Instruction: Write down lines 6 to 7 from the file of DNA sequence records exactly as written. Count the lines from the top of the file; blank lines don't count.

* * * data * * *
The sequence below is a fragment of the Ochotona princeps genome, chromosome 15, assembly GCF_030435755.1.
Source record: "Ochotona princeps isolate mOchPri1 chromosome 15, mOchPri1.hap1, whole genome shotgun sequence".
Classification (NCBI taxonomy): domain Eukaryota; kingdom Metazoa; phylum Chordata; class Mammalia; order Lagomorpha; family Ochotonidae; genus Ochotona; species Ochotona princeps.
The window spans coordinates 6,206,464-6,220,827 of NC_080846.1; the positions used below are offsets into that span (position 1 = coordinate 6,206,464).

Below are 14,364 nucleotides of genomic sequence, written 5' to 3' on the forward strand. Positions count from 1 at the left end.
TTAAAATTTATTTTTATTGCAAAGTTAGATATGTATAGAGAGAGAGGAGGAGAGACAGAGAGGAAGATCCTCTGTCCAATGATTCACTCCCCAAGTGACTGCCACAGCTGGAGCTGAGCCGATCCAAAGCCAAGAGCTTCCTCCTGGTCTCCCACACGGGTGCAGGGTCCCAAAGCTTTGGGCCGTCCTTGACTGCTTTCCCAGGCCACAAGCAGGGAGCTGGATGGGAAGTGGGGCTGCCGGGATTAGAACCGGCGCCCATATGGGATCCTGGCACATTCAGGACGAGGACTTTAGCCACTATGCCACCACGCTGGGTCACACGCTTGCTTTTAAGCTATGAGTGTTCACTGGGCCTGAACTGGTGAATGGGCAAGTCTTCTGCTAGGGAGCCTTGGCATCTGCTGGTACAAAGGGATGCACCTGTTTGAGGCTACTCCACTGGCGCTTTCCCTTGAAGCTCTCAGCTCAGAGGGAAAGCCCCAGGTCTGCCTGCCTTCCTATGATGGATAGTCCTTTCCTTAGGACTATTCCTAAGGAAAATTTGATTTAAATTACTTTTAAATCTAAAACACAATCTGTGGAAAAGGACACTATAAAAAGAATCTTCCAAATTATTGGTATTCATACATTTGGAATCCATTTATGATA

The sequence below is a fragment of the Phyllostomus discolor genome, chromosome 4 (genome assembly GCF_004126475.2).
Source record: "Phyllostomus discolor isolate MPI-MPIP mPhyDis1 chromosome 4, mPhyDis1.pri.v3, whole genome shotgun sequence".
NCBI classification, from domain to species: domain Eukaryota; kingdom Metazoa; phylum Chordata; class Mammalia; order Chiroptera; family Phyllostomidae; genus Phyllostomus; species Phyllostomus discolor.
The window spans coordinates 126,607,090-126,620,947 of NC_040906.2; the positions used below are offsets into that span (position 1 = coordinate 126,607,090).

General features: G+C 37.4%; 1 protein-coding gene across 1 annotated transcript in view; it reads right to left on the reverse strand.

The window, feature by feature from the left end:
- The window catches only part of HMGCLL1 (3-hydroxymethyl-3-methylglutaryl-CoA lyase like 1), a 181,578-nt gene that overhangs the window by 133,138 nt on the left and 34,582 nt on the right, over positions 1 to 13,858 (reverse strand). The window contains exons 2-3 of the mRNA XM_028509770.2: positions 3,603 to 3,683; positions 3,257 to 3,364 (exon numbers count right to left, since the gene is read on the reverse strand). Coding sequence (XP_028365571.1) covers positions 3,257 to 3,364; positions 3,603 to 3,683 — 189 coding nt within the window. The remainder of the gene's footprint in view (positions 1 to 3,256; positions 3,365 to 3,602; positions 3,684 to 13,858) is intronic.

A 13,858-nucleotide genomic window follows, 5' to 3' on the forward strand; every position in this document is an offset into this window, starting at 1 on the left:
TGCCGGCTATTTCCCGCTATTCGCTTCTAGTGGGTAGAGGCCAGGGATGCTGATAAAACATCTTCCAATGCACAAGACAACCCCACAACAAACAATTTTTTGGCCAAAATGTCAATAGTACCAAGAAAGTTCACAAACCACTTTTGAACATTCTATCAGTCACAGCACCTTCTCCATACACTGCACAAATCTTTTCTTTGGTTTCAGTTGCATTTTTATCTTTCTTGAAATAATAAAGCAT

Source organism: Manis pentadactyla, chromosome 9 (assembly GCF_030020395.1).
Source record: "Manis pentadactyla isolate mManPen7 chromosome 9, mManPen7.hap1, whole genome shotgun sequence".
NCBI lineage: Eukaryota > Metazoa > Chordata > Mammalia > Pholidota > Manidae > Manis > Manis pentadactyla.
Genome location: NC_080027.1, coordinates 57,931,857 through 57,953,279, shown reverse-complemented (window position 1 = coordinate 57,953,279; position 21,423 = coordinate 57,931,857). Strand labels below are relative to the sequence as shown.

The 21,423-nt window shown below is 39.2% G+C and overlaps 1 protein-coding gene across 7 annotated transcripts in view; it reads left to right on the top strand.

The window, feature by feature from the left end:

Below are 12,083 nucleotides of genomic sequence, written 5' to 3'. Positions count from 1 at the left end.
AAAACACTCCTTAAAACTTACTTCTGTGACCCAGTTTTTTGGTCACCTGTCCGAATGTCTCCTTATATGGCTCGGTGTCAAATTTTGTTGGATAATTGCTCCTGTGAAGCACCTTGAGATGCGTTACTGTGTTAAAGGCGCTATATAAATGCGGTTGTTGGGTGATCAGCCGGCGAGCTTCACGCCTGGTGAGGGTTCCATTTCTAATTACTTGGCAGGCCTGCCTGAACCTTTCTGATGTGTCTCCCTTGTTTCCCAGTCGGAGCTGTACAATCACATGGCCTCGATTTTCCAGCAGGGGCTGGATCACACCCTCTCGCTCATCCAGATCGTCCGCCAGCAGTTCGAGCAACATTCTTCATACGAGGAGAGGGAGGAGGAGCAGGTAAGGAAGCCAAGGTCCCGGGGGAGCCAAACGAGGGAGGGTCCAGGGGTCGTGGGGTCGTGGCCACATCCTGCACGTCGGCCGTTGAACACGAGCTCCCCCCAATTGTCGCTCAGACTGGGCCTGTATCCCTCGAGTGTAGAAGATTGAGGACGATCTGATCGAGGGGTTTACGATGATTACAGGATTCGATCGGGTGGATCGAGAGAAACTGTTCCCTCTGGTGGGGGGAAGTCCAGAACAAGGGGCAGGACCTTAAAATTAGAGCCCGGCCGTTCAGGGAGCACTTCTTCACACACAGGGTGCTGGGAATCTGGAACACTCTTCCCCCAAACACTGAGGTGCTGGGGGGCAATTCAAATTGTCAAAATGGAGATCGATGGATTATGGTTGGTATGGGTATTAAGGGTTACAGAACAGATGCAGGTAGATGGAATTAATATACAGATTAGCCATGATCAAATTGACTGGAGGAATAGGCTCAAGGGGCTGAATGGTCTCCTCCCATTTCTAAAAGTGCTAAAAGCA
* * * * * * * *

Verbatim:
TTAAAATTTATTTTTATTGCAAAGTTAGATATGTATAGAGAGAGAGGAGGAGAGACAGAGAGGAAGATCCTCTGTCCAATGATTCACTCCCCAAGTGACTGCCACAGCTGGAGCTGAGCCGATCCAAAGCCAAGAGCTTCCTCCTGGTCTCCCACACGGGTGCAGGGTCCCAAAGCTTTGGGCCGTCCTTGACTGCTTTCCCAGGCCACAAGCAGGGAGCTGGATGGGAAGTGGGGCTGCCGGGATTAGAACCGGCGCCCATATGGGATCCTGGCACATTCAGGACGAGGACTTTAGCCACTATGCCACCACGCTGGGTCACACGCTTGCTTTTAAGCTATGAGTGTTCACTGGGCCTGAACTGGTGAATGGGCAAGTCTTCTGCTAGGGAGCCTTGGCATCTGCTGGTACAAAGGGATGCACCTGTTTGAGGCTACTCCACTGGCGCTTTCCCTTGAAGCTCTCAGCTCAGAGGGAAAGCCCCAGGTCTGCCTGCCTTCCTATGATGGATAGTCCTTTCCTTAGGACTATTCCTAAGGAAAATTTGATTTAAATTACTTTTAAATCTAAAACACAATCTGTGGAAAAGGACACTATAAAAAGAATCTTCCAAATTATTGGTATTCATACATTTGGAATCCATTTATGATA

The sequence below is a fragment of the Phyllostomus discolor genome, chromosome 4 (genome assembly GCF_004126475.2).